Data were from two published 13-week, randomized, placebo-controlled studies in male and female outpatients who were at least 40 years of age, and met American College of Rheumatology clinical and radiographic criteria for the diagnosis of OA of the knee [15, 16]. In both studies, pain was assessed daily using an ordinal 11-point numerical rating scale (0 to 10) that was recorded in patient diaries. Efficacy assessments were based on the weekly mean of the daily average pain severity from these patient diaries. Pain was also assessed with the Brief Pain Inventory (BPI)  (severity range: 0–10) at weeks 4, 7, and 13. All patients provided written informed consent before the commencement of any study procedures.
For both studies, patients were required to have pain for ≥14 days of each month for 3 months prior to study entry, with a mean pain severity ≥4 on daily pain diary ratings during the screening and baseline periods. In addition, patients had to agree to maintain their usual activity level throughout the course of the study. Key exclusion criteria for both studies included having a body mass index >40 kg/m2; a diagnosis of inflammatory arthritis or an autoimmune disorder; having received invasive therapies within the prior 3 months, or joint replacement to the knee; being non-ambulatory or needing assistance walking with crutches or walker; any serious medical condition or psychiatric disorder, including major depressive disorder, as identified by the Mini International Neuropsychiatric Interview  that could compromise participation in the study.
Patients were randomly assigned 1:1 in double-blind fashion to treatment with duloxetine 60 mg/day or placebo as determined by a computer-generated random sequence using an Interactive Voice Response System (IVRS). All patients randomized to duloxetine were started on 30 mg/day for one week then escalated to 60 mg/day. After 7 weeks, the duloxetine dosing regimen could change. In Study I , patients in the duloxetine group were re-randomized via IVRS without regards to change in pain severity to either continue duloxetine 60 mg/day or to have their dose increased directly to 120 mg/day, and were continued on that dose for the remainder of the study. In Study II , patients in the duloxetine group who had <30% reduction from baseline in pain severity on the BPI 24-h average pain severity scale, had their dose increased directly to 120 mg/day and continued on that dose for the remainder of the study.
For this post hoc analysis, two patient groups were defined by their age at study entry: older patients were at least 65 years of age, and younger patients were less than 65. For the efficacy and safety analyses comparing duloxetine with placebo within age groups, studies were pooled and doses were pooled. In addition, a subgroup analysis was conducted to determine the efficacy of duloxetine in the “oldest of the old” (>75 years) as compared with the “younger of the old” (65 to <75 years) patients. For comparing the effect of increasing duloxetine to 120 mg in non-responding patients, only data from Study II were evaluated as it most closely reflected clinical practice; whereas re-randomization to a higher dose does not. Treatment arms were defined post hoc as placebo, duloxetine 60 mg/day (patients who remained on 60 mg for the entire study), and duloxetine 60/120 mg/day (patients who received 60 mg for 7 weeks, followed by duloxetine 120 mg for 6 weeks). Safety assessments included spontaneously reported treatment-emergent adverse events (TEAEs), discontinuation rates due to TEAEs, serious adverse events (SAEs), and treatment-emergent abnormal vital signs.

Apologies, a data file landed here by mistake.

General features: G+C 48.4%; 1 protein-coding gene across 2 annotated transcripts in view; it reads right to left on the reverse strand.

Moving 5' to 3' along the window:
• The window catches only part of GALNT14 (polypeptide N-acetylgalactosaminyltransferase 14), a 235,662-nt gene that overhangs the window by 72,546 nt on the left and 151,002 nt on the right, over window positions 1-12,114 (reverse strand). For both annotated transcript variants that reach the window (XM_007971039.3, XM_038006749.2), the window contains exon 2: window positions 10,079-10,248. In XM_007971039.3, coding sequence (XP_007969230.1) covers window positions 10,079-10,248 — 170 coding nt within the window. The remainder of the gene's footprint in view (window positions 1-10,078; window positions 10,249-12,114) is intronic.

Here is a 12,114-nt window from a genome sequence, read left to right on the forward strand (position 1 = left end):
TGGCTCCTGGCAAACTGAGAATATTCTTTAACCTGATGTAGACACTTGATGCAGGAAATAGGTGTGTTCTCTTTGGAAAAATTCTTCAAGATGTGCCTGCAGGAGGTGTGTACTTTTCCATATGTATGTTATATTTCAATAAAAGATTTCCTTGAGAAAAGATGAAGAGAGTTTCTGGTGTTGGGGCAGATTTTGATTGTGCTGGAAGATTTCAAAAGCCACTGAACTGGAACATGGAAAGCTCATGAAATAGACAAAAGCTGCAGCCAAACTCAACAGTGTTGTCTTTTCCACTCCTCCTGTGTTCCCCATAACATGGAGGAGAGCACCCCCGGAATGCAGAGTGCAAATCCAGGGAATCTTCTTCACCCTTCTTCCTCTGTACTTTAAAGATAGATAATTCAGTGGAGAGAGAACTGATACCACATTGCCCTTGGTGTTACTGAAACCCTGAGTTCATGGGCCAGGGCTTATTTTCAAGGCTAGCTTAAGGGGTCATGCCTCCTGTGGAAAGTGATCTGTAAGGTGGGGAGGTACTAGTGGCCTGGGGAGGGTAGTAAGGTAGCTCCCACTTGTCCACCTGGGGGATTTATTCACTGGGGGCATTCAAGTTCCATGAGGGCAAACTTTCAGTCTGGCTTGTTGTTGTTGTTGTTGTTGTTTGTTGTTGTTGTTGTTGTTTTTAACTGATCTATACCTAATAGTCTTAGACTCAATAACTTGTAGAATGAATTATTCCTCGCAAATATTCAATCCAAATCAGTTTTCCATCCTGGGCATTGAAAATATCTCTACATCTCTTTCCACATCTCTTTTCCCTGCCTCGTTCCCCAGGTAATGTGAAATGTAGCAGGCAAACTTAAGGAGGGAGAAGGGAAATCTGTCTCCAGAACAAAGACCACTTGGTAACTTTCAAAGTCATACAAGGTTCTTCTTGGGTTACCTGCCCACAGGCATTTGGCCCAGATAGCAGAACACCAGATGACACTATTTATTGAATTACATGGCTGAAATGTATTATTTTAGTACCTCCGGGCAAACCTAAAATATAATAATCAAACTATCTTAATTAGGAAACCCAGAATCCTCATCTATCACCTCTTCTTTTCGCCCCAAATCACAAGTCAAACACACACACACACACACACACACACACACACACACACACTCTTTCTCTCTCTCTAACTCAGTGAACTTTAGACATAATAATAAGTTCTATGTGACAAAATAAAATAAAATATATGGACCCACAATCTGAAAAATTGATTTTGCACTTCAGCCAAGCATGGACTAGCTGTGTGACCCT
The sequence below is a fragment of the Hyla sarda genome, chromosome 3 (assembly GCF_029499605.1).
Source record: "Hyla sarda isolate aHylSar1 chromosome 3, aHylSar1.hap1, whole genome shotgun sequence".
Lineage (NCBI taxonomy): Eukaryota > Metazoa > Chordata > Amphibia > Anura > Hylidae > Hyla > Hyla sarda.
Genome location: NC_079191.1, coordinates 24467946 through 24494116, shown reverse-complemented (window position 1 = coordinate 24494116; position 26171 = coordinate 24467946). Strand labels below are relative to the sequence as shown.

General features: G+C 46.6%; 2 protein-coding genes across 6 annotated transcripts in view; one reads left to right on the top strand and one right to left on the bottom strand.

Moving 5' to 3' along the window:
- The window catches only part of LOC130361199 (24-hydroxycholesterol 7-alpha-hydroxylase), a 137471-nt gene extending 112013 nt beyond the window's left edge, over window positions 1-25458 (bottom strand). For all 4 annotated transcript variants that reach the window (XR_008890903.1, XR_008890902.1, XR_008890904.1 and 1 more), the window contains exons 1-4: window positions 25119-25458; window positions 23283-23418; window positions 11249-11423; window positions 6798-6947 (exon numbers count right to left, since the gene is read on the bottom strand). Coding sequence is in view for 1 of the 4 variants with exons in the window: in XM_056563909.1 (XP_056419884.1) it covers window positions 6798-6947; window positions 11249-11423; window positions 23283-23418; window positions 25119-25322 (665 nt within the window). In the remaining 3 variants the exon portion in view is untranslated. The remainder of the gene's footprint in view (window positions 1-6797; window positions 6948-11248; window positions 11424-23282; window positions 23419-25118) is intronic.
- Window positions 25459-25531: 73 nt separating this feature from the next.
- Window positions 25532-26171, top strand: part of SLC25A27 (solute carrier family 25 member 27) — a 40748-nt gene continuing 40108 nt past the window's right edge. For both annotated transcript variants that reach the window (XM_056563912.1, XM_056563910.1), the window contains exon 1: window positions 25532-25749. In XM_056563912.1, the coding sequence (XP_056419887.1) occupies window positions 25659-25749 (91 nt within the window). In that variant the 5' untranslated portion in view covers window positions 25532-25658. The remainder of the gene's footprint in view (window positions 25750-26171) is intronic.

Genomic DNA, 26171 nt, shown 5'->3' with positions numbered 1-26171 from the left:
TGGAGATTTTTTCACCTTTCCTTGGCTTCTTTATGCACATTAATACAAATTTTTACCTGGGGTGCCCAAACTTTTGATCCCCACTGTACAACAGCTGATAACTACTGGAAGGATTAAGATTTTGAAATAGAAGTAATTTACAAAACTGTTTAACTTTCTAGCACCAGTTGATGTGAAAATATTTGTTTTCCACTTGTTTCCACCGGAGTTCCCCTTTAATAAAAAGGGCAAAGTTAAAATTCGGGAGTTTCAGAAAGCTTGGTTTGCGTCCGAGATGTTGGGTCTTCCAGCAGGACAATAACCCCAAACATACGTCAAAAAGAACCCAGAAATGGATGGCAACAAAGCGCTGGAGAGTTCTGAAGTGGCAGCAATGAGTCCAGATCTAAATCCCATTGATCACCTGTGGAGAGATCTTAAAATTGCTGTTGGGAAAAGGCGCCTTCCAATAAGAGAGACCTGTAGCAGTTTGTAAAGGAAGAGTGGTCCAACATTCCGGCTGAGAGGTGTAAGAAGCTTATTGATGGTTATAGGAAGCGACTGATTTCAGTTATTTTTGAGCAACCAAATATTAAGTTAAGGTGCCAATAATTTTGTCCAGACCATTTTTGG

Categorical baseline characteristics were compared between age groups using a logistic regression model with terms for study, treatment, age group and the treatment-by-age group interaction. Quantitative baseline characteristics were compared using an analysis of variance model with similar explanatory terms. Weekly means of change from baseline in the average pain severity ratings from patient diaries were analyzed using a likelihood-based, mixed-effects model repeated measures (MMRM) approach that used all available observations. The model included the fixed categorical effects of site, treatment, week, age group, treatment-by-week interaction, age group-by-week interaction, treatment-by-age group interaction, treatment-by-age-group-by-week interaction, as well as the continuous fixed covariates of baseline score and baseline-by-week interaction.
The analysis of completion rates, discontinuation rates due to adverse events (AEs), and incidence of spontaneously reported TEAEs and SAEs were compared using a logistic regression model with terms for study, treatment, age category, and the treatment-by-age interaction. For comparison among treatment groups and age groups, test results were considered statistically significant if p≤.05; for tests of interaction, results were considered statistically significant if p≤.1. Statistical analyses were performed using SAS, version 9.1 (SAS Institute, Inc, Cary, NC).